Editors' ChoicePREGNANCY

A Signal from Surfactant

+ See all authors and affiliations

Science's STKE  13 Apr 2004:
Vol. 2004, Issue 228, pp. tw130-TW130
DOI: 10.1126/stke.2282004TW130

Condon et al. uncovered a new role for lung surfactant as a signal whereby a developing fetus announces that it's ready for birth. Labor that starts too early or too late can endanger the fetus. For example, premature infants are at risk of respiratory distress syndrome, a serious condition that results from a lack of surfactant in the immature lung. Labor is associated with an inflammatory response, in which leukocytes infiltrate the myometrium, but the initiating stimulus and source of these leukocytes--as well as the trigger for labor--have remained unclear. Condon et al. found that secretion of surfactant protein A (SP-A) mRNA in mouse amniotic fluid (AF) increased late in gestation along with production of interleukin-1β (IL-1β, a marker for activation) in AF macrophages and the number of macrophages in the uterine wall. The authors used wild-type mice carrying transgenic embryos to demonstrate that at least some of these uterine macrophages were of fetal origin. Intra-amniotic injection of SP-A promoted migration of fetal macrophages into the uterine wall and caused preterm labor, whereas intra-amniotic injection of antibodies to SP-A delayed labor. SP-A stimulated the expression of IL-1β and nuclear factor κB (NF-κB) in macrophages isolated from AF. NF-κB p50 and p65 proteins redistributed from uterine cytoplasm to nucleus late in gestation, an effect that was mimicked by intra-amniotic injection of SP-A. Intra-amniotic injection of an NF-κB inhibitor delayed the onset of labor and prevented premature labor in response to SP-A. Thus, the authors propose that SP-A from fetal lung acts as a labor-initiating signal to the myometrium of fetal maturity.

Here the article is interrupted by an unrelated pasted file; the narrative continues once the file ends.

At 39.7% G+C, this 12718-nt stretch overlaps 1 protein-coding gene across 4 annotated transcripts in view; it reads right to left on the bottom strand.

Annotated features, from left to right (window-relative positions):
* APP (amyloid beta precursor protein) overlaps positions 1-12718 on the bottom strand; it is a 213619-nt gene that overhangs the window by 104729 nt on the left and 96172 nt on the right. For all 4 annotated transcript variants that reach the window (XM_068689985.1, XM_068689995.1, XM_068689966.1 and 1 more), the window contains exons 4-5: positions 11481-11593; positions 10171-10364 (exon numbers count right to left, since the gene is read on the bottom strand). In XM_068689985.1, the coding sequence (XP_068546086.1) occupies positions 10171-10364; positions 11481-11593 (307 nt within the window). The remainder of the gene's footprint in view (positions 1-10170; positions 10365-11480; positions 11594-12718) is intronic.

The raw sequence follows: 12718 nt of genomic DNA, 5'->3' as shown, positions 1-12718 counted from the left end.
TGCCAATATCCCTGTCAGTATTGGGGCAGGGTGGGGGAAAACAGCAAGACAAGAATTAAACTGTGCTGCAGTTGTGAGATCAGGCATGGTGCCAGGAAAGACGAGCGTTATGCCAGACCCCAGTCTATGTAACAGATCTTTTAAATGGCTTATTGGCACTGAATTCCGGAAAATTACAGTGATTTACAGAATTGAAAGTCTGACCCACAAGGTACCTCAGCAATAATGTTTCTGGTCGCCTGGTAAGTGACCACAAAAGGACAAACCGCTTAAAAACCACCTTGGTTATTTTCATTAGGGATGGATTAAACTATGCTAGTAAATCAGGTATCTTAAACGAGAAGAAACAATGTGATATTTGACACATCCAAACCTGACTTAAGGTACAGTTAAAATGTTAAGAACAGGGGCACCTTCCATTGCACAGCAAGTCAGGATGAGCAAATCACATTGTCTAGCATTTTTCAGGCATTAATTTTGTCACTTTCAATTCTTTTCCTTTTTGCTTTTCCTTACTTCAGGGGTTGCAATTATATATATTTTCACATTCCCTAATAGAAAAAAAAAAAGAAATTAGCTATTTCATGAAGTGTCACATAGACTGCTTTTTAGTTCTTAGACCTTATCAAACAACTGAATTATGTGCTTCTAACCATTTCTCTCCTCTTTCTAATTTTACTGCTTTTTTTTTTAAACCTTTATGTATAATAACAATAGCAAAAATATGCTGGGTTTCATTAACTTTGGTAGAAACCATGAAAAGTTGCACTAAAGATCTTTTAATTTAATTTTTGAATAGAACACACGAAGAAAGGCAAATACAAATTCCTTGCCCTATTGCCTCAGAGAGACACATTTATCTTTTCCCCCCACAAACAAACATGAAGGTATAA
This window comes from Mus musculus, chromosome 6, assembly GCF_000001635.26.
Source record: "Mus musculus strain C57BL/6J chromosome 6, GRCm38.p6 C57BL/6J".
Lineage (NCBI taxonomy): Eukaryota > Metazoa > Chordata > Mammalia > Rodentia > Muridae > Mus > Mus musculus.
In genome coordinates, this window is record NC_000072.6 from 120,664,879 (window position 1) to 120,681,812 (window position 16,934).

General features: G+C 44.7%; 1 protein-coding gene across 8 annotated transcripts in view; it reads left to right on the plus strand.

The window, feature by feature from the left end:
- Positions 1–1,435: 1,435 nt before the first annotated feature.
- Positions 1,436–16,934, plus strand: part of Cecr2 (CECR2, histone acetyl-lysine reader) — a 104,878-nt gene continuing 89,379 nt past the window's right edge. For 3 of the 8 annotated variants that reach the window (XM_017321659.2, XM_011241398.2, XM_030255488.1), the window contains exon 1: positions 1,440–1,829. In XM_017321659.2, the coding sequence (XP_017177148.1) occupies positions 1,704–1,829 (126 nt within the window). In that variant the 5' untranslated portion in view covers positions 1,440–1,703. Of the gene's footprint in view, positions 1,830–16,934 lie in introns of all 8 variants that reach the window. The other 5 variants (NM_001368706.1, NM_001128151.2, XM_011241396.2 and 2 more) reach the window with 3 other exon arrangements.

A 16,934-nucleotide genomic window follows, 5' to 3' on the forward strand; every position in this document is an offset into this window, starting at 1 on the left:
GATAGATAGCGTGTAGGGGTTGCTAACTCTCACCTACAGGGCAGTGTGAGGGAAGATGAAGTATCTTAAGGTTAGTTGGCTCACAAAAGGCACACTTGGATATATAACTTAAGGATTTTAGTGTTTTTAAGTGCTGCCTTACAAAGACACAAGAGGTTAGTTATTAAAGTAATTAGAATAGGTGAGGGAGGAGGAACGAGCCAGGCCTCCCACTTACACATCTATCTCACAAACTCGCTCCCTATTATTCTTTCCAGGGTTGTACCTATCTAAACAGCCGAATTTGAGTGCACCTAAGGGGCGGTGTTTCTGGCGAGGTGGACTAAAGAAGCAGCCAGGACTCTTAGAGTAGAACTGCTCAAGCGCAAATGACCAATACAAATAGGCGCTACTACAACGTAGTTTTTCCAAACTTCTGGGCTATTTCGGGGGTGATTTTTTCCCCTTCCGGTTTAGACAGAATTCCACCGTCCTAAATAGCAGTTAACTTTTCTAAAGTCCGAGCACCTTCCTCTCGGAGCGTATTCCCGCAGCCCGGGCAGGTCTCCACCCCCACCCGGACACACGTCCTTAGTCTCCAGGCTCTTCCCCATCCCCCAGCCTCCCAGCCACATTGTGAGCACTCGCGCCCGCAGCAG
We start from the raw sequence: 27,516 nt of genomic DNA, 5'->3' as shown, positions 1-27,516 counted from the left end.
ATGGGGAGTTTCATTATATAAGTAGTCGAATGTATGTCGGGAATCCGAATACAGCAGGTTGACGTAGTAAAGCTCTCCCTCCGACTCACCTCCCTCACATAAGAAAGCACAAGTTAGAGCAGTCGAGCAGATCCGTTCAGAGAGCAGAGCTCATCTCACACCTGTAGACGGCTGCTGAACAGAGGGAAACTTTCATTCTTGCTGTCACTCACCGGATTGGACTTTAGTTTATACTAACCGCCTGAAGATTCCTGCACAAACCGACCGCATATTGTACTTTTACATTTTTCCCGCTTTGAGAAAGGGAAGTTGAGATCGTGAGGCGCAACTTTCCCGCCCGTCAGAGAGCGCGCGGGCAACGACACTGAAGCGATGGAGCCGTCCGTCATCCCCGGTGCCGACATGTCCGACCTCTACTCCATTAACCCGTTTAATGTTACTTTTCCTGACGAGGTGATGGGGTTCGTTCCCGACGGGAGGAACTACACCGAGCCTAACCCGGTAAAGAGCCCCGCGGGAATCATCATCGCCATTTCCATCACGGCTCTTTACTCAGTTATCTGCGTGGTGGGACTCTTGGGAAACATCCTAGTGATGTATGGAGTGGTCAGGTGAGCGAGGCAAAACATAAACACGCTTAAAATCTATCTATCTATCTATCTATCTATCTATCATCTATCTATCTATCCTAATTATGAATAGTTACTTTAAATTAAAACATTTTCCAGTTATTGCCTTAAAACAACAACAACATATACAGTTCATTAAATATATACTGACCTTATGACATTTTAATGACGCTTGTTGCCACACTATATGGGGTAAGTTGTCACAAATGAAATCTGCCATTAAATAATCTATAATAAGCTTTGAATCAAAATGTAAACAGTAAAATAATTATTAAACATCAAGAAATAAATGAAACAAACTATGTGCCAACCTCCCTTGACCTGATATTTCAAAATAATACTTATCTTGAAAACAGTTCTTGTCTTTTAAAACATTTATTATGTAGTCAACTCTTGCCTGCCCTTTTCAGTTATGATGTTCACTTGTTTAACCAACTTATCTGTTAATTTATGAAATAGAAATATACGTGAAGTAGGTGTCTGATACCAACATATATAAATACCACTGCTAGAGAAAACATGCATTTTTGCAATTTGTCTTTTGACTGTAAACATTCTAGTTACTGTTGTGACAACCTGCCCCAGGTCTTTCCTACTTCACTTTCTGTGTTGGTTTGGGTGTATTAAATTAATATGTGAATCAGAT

J. C. Condon, P. Jeyasuria, J. M. Faust, C. R. Mendelsohn, Surfactant protein secreted by the maturing mouse fetal lung acts as a hormone that signals the initiation of parturition. Proc. Natl. Acad. Sci. U.S.A. 101, 4978-4983 (2004). [Abstract] [Full Text]

Related Content